Ozone Season is Here

Here’s a chemistry question for you: Mix nitrogen oxides (NOx) with volatile organic compounds (VOCs), then add heat and sunlight.  What do you get? Ground-level ozone, a potent pollutant that can seriously impact air quality, human health, and even plants.

Warmer weather means a return to ozone season – the time of the year when ground-level ozone is most likely to form in the lower atmosphere.  Like the ozone that protects earth from the sun’s harmful ultraviolet radiation, ground-level ozone is a molecule composed of three oxygen atoms (O3).  But unlike the protective ozone layer, ground-level ozone occurs in the lower atmosphere, where humans live, work, and play.  A good way to remember the difference: Ozone is good up high, but bad nearby.

Ozone is unique among the criteria pollutants in that it is not directly emitted from a smokestack or source.  Instead, sunlight spurs a photochemical reaction between NOx and VOCs to create the ground-level pollutant.  Sources of NOx include emissions from motor vehicles, boilers, and power plants.  Sources of VOCs include motor vehicles, dry cleaning, paint solvents, and evaporation of gasoline from storage and fuel transfer facilities.

Ozone pollution affects everyone, but especially children and those with existing respiratory problems.  Exposure to low levels of ozone can trigger health problems including inflamed and damaged airways, coughing, throat irritation, and congestion.  People with asthma or other lung problems may see their symptoms worsen with exposure to ozone.  Long term exposure can result in permanent lung damage.

For these reasons and more, the U.S. EPA classifies ground-level ozone as a “criteria pollutant” and sets specific limits to how much ozone may be measured in a particular area.  The current health-based standard for ground-level ozone is 75 parts per billion (ppb), or 75 parts ozone to one billion parts of air by volume, measured as an eight-hour average.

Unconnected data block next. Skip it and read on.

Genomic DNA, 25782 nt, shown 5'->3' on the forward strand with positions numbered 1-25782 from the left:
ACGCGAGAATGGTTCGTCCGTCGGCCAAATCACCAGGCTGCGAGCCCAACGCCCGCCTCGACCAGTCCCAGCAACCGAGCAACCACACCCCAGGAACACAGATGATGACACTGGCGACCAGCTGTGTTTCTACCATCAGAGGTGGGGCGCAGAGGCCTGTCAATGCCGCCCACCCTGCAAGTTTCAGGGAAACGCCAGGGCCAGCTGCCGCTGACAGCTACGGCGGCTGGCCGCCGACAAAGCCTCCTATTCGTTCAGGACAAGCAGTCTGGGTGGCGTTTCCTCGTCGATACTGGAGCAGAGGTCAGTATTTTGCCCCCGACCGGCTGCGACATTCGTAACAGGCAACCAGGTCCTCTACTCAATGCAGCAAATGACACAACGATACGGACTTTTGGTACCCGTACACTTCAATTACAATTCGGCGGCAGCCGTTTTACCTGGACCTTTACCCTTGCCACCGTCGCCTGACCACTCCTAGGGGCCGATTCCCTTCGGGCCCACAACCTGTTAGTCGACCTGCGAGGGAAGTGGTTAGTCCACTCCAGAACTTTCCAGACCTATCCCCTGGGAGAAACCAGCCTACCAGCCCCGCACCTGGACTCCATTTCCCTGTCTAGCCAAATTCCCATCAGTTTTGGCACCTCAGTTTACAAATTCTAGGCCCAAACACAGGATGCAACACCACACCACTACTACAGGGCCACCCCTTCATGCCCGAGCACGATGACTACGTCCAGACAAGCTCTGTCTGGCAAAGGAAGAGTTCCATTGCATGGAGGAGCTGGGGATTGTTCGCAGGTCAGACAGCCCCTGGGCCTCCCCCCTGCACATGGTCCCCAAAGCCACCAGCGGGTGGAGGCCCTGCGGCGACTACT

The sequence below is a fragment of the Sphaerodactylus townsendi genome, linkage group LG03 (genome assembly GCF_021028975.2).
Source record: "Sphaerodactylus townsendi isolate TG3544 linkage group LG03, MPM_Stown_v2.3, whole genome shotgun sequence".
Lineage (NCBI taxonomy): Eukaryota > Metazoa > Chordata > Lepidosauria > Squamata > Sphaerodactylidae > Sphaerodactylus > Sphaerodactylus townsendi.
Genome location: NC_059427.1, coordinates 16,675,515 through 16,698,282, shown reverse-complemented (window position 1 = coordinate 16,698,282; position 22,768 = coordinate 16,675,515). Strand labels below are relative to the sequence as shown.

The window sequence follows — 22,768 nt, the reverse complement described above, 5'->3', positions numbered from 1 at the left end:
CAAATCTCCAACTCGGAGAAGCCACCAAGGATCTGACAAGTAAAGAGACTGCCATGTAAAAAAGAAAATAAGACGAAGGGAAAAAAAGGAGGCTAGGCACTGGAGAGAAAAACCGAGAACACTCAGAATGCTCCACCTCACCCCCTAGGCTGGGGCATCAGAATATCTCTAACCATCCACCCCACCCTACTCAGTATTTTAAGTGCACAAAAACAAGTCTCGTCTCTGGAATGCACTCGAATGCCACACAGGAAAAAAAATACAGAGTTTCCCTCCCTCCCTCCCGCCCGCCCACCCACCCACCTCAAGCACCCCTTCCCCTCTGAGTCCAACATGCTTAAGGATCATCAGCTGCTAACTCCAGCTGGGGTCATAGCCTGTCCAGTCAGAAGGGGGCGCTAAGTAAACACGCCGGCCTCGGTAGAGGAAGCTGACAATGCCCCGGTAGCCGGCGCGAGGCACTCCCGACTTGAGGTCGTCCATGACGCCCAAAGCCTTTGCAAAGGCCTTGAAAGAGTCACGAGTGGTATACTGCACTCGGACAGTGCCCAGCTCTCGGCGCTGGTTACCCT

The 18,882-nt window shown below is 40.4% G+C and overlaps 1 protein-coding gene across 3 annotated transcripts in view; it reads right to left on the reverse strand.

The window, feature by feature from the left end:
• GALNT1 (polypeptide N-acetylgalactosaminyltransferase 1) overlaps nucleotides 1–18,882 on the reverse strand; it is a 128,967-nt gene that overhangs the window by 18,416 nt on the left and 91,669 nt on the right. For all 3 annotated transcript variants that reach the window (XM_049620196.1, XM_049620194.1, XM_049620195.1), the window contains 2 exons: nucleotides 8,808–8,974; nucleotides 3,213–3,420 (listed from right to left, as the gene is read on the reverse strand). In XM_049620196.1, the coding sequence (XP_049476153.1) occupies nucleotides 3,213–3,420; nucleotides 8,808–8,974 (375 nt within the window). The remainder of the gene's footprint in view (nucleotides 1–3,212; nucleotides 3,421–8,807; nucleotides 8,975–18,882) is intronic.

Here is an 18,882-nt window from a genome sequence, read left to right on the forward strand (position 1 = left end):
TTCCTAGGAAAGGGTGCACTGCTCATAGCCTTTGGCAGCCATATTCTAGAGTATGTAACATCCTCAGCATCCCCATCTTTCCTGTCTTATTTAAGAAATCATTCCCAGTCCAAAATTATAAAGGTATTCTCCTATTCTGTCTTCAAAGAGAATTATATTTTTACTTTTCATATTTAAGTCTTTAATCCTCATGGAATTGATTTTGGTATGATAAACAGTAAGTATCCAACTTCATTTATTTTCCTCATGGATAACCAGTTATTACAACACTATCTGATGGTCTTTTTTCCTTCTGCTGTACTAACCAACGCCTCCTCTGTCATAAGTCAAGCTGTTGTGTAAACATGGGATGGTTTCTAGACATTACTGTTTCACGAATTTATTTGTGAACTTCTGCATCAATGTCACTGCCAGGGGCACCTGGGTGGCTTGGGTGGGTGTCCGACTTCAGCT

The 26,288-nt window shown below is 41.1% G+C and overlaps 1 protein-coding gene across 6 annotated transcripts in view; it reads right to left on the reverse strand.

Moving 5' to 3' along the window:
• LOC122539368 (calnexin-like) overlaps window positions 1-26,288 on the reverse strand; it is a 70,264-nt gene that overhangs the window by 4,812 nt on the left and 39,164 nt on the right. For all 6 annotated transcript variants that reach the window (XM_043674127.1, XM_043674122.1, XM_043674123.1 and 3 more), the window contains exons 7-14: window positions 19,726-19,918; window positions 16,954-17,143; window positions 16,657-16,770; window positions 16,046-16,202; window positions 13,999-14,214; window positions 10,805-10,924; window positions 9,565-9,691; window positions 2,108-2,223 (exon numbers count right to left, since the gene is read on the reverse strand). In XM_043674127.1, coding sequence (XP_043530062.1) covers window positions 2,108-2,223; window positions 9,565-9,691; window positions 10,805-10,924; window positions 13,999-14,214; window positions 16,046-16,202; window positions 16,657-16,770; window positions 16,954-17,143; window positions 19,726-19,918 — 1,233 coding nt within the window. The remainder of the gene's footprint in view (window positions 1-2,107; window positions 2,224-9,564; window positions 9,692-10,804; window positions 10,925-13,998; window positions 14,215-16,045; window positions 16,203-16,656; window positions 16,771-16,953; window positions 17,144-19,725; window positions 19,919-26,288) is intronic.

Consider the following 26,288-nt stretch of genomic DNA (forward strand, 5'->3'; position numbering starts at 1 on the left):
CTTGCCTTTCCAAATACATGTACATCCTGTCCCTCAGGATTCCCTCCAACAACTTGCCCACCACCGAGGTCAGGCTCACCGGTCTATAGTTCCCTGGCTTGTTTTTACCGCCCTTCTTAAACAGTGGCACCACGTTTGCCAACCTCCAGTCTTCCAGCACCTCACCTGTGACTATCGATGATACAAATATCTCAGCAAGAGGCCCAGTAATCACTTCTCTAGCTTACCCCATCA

The Division for Air Quality, the National Park Service at Mammoth Cave, and Louisville Metro Air Pollution Control District operate a network of 26 ozone monitors across Kentucky.  Ozone monitors operate continuously from March 1st until October 31st each year, when meteorological conditions favor the formation of ozone.

You might expect this colorless, odorless gas to be difficult to detect in the air – but it’s actually pretty straightforward.  It turns out that ozone absorbs ultraviolet light, so by passing a beam of ultraviolet light through an air sample, we can check to see if the ultraviolet light decreases in intensity – which would indicate the presence of ozone.

The intensity of the ultraviolet light beam is first measured with no ozone present to determine a reference value.  Next, an ambient air sample is introduced and the intensity of light passing through it is measured by an ultraviolet detector.  The amount of light absorbed by the sample indicates the level of ozone present.

If you are sensitive to air pollution, you’re probably already familiar with the Air Quality Index.  This color-coded index tells you at a glance how clean or polluted your air is.  The current AQI level is determined by whichever pollutant is the highest in concentration – usually ozone or particulate matter – relative to the respective health-based standard.  The AQI also tells you the health effects associated with the current reading, as well as suggestions for modifying outdoor activities during high-ozone days.

If you’re a real air quality geek, here’s another way to find the current ozone level in your area.  Visit EPA’s AirNow website and click on the “More Maps” option, then choose “Current Ozone”.  Click on the map for your location, and the map will zoom in for a close-up view.  AQI values will be displayed next to the map.  To convert these values into actual ozone levels, visit the AQI Calculator, where you can select “ozone” as your pollutant, enter an AQI number from the previous page, and calculate.  Pretty cool, huh?